These trends are reflected in the motorhome market, says Tim Bouwers: “We are seeing a focus on more off-road capable motorhomes. This gives you more choice for destinations. Other elements that clients prefer are island beds, large fridges, and outside kitchens.”

At Jurgens, these preferences are being incorporated in their latest products. Ina Dreyer says: “Our new Splash SX is a gravel-road caravan wist and island bed; the 60th-anniversary edition of the Sprite, named the Sprite LX, now has the SP Tourer bathroom, and island bed and outside shower.”

Growing pains
With the RV industry that was experiencing more diversity and innovation, and appears to have finally stopped declining, the Covid-19 pandemic was a hard blow. While resorts were left without campers, manufacturers and dealerships were hit with import problems.

Allan Keyzer says: “There is very limited stock of material in the market to build caravans, and the cost of freight has substantially increased the cost, which resulted in the suppliers increasing the price and thus influencing the price of the end product.”

But as the saying goes: every cloud has a silver lining. This has created opportunities in the local market for the supply of materials that are not hard to come by.

Ina Dreyer says: “Steel is still a problem due to import difficulties, but with the overall slower market conditions during the pandemic, at least we never got to a standstill in the factory. But if you look at, for instance, something like the locks we install on our caravans. These we imported, but we are now looking at finding a local supplier.”

Asked what else is hampering the current RV industry in South Africa, most roleplayers also mention the issue with towing licences. In South Africa, a person with a normal driver’s licence (called a B licence) is only allowed to drive a vehicle with a GVM of less than 3500 kg, and tow a trailer or caravan with a GVM below 750 kg. In order to tow a bigger caravan or trailer, you need an EB licence, which allows you to tow up to 3500 kg.

Allan Keyzer comments: “Close to 70 percent of the population has a B license, which allows them to tow a maximum of 750 kg. This eliminates the vast majority from towing a bush trailer or caravan. It is a major reason why the industry is in the state it is. I think the holder of a B license should be able to upgrade when they renew their first licence.”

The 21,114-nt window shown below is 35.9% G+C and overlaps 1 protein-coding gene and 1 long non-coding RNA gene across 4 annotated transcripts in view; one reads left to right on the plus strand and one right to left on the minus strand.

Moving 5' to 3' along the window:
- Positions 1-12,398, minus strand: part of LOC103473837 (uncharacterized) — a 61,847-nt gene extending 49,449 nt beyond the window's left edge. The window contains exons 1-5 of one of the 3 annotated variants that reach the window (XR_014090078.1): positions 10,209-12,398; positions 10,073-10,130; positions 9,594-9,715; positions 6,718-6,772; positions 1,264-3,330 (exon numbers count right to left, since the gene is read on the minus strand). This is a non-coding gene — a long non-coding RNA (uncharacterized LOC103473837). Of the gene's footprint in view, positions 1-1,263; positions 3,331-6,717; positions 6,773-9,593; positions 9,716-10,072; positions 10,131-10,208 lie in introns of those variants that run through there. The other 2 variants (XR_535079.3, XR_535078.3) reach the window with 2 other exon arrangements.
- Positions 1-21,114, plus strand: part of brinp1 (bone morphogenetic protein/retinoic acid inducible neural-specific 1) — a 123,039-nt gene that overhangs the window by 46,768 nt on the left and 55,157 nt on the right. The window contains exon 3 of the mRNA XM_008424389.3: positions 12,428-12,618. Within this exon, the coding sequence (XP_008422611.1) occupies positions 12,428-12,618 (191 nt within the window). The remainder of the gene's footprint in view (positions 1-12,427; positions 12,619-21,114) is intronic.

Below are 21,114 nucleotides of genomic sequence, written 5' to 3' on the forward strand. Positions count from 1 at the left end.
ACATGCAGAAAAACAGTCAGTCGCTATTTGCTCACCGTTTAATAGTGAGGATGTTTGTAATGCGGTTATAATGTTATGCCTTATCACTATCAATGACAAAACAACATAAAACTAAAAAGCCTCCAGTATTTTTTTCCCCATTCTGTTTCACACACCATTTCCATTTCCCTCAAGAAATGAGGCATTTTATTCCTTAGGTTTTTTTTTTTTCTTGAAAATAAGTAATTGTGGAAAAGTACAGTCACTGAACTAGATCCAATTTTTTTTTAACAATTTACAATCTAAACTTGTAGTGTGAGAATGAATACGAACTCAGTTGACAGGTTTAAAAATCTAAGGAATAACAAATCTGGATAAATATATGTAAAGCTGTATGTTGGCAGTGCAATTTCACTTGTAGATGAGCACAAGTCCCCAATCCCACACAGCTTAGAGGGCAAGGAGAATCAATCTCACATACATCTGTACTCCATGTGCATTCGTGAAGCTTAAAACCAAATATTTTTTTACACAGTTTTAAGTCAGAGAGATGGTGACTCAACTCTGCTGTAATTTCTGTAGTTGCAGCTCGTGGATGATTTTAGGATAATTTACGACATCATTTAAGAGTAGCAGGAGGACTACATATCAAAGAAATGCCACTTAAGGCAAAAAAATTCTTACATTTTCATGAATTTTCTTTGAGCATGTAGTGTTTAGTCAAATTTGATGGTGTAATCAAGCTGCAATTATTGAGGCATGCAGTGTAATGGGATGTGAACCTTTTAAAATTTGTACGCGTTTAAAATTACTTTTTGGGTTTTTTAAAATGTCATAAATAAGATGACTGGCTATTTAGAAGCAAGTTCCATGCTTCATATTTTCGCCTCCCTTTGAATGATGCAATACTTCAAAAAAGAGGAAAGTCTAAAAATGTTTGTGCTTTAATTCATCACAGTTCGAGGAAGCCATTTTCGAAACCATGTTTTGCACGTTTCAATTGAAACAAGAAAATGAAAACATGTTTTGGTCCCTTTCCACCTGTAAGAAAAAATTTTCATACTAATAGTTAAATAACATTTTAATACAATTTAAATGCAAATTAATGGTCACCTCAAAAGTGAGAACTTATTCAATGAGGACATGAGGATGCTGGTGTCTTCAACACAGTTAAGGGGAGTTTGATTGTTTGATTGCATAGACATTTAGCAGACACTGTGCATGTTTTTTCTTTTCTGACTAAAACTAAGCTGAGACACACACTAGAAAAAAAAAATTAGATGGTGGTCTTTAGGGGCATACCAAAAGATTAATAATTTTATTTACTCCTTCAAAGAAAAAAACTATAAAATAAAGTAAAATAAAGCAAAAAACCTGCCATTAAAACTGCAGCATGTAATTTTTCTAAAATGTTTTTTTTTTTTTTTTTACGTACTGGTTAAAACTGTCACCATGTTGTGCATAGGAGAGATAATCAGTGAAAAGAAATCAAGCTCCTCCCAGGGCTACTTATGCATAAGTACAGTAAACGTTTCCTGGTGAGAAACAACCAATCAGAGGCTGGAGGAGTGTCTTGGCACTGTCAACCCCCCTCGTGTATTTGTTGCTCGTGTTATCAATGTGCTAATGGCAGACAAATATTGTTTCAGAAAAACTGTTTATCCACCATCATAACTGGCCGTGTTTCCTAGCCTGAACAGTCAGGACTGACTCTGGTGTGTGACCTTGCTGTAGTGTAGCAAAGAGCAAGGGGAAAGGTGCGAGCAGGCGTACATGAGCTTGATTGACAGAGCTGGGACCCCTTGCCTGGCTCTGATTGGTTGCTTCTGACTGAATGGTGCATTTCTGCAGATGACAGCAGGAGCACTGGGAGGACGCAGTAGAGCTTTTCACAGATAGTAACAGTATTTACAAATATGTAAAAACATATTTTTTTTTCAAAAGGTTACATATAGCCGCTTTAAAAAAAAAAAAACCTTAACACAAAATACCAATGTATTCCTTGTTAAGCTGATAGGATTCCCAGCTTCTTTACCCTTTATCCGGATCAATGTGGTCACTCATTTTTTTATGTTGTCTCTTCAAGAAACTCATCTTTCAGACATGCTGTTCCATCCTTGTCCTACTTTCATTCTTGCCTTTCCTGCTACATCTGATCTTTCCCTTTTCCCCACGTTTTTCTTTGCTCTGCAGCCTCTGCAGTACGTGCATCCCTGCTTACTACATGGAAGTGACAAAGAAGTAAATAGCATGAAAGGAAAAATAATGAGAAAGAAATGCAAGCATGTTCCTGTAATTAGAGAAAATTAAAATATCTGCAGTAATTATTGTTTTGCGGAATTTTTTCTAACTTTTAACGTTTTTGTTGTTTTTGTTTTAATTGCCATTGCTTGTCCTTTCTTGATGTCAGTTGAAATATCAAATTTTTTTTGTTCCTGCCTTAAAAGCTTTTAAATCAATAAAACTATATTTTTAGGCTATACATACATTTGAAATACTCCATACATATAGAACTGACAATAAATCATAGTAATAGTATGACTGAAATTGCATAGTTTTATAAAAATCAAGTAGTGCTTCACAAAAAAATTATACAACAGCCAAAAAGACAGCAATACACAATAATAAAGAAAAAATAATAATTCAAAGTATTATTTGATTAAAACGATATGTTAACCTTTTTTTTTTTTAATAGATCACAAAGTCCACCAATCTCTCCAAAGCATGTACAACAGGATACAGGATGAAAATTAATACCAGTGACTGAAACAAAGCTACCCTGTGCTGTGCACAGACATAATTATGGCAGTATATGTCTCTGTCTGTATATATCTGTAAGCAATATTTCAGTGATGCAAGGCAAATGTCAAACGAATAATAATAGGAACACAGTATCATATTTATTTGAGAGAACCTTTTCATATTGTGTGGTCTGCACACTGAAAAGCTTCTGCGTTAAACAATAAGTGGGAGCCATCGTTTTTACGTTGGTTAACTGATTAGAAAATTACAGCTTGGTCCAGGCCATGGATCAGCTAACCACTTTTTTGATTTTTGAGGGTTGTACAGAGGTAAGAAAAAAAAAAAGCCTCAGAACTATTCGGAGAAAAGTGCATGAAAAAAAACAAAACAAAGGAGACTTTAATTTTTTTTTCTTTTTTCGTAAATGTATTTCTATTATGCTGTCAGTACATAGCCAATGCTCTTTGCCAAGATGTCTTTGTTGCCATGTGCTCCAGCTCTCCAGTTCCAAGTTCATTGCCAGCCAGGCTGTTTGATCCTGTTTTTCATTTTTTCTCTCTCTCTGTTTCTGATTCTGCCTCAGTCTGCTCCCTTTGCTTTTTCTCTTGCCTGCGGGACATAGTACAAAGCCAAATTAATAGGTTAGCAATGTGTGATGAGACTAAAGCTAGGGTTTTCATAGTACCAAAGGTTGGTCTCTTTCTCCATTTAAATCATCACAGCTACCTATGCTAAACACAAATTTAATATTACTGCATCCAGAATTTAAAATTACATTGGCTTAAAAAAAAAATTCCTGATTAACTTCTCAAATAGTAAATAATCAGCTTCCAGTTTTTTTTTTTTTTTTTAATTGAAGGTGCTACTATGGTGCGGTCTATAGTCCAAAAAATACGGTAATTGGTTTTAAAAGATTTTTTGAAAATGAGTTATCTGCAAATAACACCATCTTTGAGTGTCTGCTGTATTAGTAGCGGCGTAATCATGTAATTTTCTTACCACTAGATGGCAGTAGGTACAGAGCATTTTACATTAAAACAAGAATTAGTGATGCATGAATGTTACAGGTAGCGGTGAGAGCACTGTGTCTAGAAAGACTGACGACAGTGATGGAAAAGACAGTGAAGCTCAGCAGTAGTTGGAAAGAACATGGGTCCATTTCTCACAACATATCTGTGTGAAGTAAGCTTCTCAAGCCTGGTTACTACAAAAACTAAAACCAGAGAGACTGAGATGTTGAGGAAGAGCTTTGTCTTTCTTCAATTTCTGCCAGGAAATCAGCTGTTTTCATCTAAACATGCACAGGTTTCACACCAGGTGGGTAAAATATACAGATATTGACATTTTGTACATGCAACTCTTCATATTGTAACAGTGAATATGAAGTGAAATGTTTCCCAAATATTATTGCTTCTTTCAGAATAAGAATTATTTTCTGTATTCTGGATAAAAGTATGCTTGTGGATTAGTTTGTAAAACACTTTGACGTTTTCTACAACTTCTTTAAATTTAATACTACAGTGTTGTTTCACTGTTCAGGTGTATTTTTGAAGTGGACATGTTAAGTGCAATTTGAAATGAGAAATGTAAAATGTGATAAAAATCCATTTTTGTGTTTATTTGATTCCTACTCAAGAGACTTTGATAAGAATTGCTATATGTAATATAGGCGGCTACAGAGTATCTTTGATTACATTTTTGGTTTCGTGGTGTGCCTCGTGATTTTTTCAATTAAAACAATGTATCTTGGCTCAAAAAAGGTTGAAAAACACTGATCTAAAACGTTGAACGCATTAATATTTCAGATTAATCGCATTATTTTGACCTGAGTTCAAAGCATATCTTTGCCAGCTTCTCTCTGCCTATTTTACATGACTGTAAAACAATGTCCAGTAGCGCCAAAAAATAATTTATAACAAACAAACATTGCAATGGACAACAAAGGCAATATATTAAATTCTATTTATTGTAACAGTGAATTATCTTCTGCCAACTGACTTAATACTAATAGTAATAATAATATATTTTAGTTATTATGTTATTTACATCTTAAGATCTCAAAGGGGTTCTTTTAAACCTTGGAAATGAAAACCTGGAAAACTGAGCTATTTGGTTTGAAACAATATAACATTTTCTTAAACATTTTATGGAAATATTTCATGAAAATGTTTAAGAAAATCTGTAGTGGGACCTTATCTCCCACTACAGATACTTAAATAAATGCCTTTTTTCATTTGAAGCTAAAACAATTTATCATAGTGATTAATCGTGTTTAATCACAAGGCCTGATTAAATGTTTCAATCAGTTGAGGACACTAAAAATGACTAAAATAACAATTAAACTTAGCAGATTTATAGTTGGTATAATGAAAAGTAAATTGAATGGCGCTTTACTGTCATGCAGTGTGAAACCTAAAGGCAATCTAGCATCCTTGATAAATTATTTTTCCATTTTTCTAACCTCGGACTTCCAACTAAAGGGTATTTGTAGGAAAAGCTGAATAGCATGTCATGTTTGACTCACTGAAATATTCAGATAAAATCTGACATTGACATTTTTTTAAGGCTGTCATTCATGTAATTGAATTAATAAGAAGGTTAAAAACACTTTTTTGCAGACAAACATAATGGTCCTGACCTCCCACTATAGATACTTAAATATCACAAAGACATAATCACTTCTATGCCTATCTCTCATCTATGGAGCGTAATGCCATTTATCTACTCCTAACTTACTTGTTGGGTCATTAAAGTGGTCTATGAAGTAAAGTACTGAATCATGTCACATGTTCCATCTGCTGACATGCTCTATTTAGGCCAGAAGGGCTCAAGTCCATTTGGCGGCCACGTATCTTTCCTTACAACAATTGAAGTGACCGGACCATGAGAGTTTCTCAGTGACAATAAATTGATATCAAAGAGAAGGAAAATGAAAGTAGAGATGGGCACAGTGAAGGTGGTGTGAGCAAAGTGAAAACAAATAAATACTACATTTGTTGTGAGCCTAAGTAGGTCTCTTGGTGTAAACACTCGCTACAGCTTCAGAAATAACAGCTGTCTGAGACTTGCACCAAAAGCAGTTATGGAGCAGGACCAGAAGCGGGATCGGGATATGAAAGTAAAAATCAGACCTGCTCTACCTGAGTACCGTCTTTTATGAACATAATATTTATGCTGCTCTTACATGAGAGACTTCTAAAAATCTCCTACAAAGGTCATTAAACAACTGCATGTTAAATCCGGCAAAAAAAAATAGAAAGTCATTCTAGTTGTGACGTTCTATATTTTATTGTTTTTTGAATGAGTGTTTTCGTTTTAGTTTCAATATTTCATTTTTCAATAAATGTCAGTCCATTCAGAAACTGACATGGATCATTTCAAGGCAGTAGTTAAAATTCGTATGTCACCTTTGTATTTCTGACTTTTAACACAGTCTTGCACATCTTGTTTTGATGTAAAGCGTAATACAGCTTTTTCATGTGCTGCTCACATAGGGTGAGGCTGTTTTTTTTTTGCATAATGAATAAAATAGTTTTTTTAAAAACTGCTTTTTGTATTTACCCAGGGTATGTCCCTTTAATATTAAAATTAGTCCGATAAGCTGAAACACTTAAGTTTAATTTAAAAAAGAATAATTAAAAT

Currently, the process for getting an EB licence (also known as a towing licence), is for a driver to retake their learner’s licence, and then also pass another practical driving test… both of which come at a cost.

Ina Dreyer adds: “It’s definitely hampering the industry. A new generation does not have EB licences and they don’t want to go through the whole process of writing their learner’s licence, then going for the actual test, ect. The corruption within testing stations demoralizes prospective towers, making it a costly exercise if they are failed time and again.”

This is also not the only limitation of the driving licences in South Africa, as Tim Bouwers explains: “Currently, your vehicle’s Tare decides on the towing unit’s maximum GVM. Many vehicle manufacturers offer larger towing capability. It would be fair to rather decide on towing capability according to the manufacturer, which will give the customer more choice too.”

Mac Nicol's Caravan Park - Fish Eagle

The road ahead
While the South African RV industry has seen a slow decline over the past decade and is having a tough time with the Covid-19 pandemic, there is overall optimism from manufacturers and dealerships.

Pre-pandemic sales figures on new caravans improved for the first time in years, and even though international tourism is at a standstill, with lockdown restrictions on local travel being eased there appears to be a growing interest in South Africans for the camping lifestyle.

Tim Swanepoel from the Motorhome Club of South Africa says: “We are seeing a lot of local traveling a lot more in South Africa. Even among our members, there are many who used to only go to the rallies, who are now doing other trips. And apart from the holiday season and long weekend peak in camping action, we are also noticing more interest in longer journeys of about three to four weeks.”

Tim Bouwers adds: “Motorhome-World has a lot of requests and orders for motorhome for permanent live onboard, mostly the 4×4 customized market. Trips have reduced from an average of 18 days to 5 days as locals choose shorter weekend breaks to fit into their work schedules.

“With South Africans now opting for a local holiday, they enjoy a discounted market too, making a trip of this kind more affordable than before.”

Aboutcamp BtoB


Aboutcamp BtoB helps professionals in the caravan/RV and leisure industry around the world keep up to date with all the latest business news and market trends in this sector.

It has an international team of correspondents delivering daily news online, a monthly e-newsletter, and a high quality print magazine delivered in Europe, the United States, Australia, New Zealand, South Africa, Japan, China, Korea, Argentina, Brazil, Chile.

The Aboutcamp BtoB magazine is published four times a year with features including exclusive interviews with senior management from the industry, reviews of the major exhibitions around the world, and reports about the latest market trends, plus in-depth profiles of OEM suppliers who specifically manufacture components for this sector.